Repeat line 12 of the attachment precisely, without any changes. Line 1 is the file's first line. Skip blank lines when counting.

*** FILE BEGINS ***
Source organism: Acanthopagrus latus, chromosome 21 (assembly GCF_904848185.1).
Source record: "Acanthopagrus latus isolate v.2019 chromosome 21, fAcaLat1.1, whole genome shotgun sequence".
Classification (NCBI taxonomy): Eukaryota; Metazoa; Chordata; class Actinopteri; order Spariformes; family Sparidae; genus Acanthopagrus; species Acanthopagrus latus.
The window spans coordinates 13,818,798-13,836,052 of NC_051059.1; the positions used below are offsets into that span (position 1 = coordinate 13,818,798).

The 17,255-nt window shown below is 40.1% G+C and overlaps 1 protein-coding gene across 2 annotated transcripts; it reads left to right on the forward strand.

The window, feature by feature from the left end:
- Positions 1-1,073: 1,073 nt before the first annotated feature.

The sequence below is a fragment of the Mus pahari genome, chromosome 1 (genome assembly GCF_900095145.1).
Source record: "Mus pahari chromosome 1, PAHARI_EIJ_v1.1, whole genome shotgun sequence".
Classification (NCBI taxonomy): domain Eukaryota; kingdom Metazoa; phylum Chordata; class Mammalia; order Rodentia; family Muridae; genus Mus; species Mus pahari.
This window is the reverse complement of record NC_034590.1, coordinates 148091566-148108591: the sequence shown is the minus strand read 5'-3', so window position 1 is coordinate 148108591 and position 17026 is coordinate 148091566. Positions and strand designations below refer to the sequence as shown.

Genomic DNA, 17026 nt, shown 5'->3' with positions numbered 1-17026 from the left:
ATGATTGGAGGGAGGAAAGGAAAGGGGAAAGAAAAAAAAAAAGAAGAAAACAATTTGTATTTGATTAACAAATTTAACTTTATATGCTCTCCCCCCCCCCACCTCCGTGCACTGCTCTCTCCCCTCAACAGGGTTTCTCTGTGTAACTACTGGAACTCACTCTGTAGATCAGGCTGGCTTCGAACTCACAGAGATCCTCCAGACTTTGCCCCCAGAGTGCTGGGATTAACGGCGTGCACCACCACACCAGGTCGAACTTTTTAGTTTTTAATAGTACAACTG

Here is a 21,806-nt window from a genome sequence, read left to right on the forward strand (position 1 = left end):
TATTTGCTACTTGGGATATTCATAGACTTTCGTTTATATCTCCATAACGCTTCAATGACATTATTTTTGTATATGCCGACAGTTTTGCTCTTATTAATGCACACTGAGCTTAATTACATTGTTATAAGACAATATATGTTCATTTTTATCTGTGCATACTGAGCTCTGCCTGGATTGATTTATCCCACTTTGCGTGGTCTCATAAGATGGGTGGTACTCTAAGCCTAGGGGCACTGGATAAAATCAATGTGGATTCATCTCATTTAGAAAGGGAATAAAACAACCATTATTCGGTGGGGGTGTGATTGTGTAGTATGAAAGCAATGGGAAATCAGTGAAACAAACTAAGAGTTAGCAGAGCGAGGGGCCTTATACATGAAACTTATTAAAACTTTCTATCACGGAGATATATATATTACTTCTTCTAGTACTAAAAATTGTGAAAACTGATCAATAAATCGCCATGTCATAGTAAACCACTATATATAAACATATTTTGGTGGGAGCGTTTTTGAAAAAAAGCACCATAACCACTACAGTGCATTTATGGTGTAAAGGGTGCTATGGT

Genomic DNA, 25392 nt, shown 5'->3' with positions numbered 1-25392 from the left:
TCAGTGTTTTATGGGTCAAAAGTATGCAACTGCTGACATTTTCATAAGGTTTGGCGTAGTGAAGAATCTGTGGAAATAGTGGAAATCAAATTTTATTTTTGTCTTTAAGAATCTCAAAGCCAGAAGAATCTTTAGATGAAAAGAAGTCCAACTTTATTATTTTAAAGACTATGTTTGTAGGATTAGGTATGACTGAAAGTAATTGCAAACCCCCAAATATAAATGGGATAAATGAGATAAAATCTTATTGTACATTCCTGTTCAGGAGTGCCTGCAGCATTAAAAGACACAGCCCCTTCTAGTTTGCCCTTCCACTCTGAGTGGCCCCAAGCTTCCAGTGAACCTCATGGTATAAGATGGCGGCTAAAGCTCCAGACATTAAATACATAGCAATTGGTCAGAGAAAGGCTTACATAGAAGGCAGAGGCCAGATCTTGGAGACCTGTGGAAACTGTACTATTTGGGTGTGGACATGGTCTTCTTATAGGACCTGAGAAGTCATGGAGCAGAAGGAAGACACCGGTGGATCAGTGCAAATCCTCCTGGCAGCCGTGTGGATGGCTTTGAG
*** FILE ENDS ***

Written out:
Genomic DNA, 17026 nt, shown 5'->3' with positions numbered 1-17026 from the left: